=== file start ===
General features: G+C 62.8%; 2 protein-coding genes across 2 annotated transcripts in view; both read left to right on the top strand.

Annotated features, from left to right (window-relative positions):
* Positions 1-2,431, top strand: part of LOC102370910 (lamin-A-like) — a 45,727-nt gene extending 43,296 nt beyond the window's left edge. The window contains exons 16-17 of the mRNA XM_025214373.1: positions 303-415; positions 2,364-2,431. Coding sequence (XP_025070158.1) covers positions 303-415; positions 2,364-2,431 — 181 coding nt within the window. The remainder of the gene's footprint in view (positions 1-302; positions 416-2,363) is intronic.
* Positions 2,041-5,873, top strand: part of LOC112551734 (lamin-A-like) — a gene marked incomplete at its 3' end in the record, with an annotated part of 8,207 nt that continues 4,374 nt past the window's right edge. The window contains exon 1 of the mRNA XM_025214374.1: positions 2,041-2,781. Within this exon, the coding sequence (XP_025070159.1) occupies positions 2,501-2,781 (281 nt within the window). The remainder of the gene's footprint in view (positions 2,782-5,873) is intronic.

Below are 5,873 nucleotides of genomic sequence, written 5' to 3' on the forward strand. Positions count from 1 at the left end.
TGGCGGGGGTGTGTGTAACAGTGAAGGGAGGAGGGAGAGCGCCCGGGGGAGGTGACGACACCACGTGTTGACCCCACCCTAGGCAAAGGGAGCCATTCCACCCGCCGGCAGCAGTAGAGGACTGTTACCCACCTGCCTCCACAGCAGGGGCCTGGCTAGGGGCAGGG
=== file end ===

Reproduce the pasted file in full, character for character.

General features: G+C 62.8%; 2 protein-coding genes across 2 annotated transcripts in view; both read left to right on the top strand.

Annotated features, from left to right (window-relative positions):
* Positions 1-2,431, top strand: part of LOC102370910 (lamin-A-like) — a 45,727-nt gene extending 43,296 nt beyond the window's left edge. The window contains exons 16-17 of the mRNA XM_025214373.1: positions 303-415; positions 2,364-2,431. Coding sequence (XP_025070158.1) covers positions 303-415; positions 2,364-2,431 — 181 coding nt within the window. The remainder of the gene's footprint in view (positions 1-302; positions 416-2,363) is intronic.
* Positions 2,041-5,873, top strand: part of LOC112551734 (lamin-A-like) — a gene marked incomplete at its 3' end in the record, with an annotated part of 8,207 nt that continues 4,374 nt past the window's right edge. The window contains exon 1 of the mRNA XM_025214374.1: positions 2,041-2,781. Within this exon, the coding sequence (XP_025070159.1) occupies positions 2,501-2,781 (281 nt within the window). The remainder of the gene's footprint in view (positions 2,782-5,873) is intronic.

Below are 5,873 nucleotides of genomic sequence, written 5' to 3' on the forward strand. Positions count from 1 at the left end.
TGGCGGGGGTGTGTGTAACAGTGAAGGGAGGAGGGAGAGCGCCCGGGGGAGGTGACGACACCACGTGTTGACCCCACCCTAGGCAAAGGGAGCCATTCCACCCGCCGGCAGCAGTAGAGGACTGTTACCCACCTGCCTCCACAGCAGGGGCCTGGCTAGGGGCAGGG